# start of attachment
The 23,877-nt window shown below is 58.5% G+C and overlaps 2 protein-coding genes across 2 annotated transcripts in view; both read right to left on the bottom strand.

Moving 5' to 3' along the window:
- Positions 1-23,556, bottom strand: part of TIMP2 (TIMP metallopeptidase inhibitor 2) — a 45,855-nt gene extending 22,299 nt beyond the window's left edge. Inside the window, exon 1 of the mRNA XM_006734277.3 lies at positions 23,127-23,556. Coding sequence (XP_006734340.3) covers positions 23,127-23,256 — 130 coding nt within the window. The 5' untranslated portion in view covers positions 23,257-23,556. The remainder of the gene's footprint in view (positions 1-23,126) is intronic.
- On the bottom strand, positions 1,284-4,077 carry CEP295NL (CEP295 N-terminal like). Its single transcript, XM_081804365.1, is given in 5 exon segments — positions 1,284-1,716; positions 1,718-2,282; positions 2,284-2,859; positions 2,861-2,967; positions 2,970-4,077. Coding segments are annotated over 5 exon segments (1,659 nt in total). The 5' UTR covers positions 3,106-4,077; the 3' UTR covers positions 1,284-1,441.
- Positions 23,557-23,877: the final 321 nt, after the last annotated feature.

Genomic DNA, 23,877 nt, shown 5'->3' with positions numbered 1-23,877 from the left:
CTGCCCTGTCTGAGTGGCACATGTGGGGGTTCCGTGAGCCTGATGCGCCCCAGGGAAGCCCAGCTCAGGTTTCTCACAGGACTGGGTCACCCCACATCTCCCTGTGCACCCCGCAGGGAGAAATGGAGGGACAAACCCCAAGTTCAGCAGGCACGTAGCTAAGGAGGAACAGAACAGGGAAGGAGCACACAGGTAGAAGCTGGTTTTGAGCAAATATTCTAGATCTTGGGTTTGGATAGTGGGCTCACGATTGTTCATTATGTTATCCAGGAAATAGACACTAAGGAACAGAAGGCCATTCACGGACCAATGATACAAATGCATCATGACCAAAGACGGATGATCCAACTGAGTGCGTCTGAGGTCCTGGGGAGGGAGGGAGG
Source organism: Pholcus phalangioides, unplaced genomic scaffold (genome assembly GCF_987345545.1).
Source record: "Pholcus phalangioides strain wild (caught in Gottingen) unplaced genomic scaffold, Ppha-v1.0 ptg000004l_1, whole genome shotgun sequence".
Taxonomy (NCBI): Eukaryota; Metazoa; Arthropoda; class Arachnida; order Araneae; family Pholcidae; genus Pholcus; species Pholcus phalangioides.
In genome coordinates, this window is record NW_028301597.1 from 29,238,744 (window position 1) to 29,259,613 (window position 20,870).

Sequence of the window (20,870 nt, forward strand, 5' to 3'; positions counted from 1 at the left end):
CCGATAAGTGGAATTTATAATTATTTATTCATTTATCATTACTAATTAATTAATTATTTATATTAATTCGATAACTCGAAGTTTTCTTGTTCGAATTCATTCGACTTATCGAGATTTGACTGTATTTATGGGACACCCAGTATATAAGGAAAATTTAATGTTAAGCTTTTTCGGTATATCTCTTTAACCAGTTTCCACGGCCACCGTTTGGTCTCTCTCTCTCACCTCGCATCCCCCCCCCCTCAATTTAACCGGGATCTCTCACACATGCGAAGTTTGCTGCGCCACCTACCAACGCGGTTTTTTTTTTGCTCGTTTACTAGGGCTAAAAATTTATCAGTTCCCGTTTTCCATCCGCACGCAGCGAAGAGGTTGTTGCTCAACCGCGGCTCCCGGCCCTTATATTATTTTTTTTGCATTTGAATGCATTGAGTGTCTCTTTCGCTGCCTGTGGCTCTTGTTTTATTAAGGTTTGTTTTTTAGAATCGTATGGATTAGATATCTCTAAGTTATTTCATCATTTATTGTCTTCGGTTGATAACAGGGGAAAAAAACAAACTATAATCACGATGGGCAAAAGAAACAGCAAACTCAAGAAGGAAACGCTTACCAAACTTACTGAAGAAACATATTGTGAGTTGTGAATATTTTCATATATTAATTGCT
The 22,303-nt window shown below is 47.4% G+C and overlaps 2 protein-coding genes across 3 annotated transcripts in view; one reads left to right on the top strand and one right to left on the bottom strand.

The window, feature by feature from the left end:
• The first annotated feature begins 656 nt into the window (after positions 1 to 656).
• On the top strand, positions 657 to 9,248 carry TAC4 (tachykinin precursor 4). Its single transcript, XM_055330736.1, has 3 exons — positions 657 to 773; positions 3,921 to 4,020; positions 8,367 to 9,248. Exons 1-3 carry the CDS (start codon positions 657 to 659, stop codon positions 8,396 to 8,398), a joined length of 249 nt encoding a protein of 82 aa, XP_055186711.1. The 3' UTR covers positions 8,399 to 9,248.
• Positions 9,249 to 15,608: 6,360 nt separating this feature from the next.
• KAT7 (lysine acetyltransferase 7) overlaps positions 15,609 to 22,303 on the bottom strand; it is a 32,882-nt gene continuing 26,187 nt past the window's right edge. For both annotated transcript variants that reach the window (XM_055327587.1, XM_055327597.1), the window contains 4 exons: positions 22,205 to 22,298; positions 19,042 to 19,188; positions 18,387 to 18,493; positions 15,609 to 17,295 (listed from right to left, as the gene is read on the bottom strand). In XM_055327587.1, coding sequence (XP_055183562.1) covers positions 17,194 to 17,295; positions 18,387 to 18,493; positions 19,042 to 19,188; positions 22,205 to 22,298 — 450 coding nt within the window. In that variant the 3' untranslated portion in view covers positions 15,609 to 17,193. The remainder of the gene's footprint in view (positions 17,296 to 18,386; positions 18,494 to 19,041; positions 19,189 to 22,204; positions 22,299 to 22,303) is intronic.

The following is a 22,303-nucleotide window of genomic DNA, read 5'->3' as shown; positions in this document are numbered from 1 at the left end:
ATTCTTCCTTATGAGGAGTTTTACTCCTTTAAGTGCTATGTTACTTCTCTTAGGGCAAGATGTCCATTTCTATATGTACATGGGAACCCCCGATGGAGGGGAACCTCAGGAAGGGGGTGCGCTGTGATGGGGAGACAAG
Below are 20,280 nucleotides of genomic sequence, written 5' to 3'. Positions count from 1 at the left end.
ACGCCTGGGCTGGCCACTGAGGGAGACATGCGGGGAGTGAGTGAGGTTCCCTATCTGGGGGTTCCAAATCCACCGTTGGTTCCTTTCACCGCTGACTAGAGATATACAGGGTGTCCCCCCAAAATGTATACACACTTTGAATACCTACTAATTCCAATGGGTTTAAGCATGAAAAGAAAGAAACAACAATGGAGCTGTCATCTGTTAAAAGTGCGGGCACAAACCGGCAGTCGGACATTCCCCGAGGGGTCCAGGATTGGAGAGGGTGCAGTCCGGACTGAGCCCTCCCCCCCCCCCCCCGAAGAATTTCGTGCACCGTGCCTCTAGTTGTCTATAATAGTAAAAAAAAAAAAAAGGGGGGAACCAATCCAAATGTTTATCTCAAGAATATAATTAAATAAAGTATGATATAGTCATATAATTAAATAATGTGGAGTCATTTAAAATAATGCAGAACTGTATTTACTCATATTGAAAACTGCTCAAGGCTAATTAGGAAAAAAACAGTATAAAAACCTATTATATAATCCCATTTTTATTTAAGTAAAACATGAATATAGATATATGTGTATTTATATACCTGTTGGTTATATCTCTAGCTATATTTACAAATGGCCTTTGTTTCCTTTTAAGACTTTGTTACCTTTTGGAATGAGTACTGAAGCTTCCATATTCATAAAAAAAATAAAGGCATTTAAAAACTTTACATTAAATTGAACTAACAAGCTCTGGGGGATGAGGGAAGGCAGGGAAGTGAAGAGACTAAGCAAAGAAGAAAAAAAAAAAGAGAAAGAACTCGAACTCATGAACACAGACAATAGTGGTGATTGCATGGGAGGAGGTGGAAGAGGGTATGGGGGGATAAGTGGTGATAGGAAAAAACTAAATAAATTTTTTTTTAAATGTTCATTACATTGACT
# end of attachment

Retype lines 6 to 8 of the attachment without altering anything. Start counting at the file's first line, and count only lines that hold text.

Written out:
Genomic DNA, 23,877 nt, shown 5'->3' with positions numbered 1-23,877 from the left:
CTGCCCTGTCTGAGTGGCACATGTGGGGGTTCCGTGAGCCTGATGCGCCCCAGGGAAGCCCAGCTCAGGTTTCTCACAGGACTGGGTCACCCCACATCTCCCTGTGCACCCCGCAGGGAGAAATGGAGGGACAAACCCCAAGTTCAGCAGGCACGTAGCTAAGGAGGAACAGAACAGGGAAGGAGCACACAGGTAGAAGCTGGTTTTGAGCAAATATTCTAGATCTTGGGTTTGGATAGTGGGCTCACGATTGTTCATTATGTTATCCAGGAAATAGACACTAAGGAACAGAAGGCCATTCACGGACCAATGATACAAATGCATCATGACCAAAGACGGATGATCCAACTGAGTGCGTCTGAGGTCCTGGGGAGGGAGGGAGG
Source organism: Pholcus phalangioides, unplaced genomic scaffold (genome assembly GCF_987345545.1).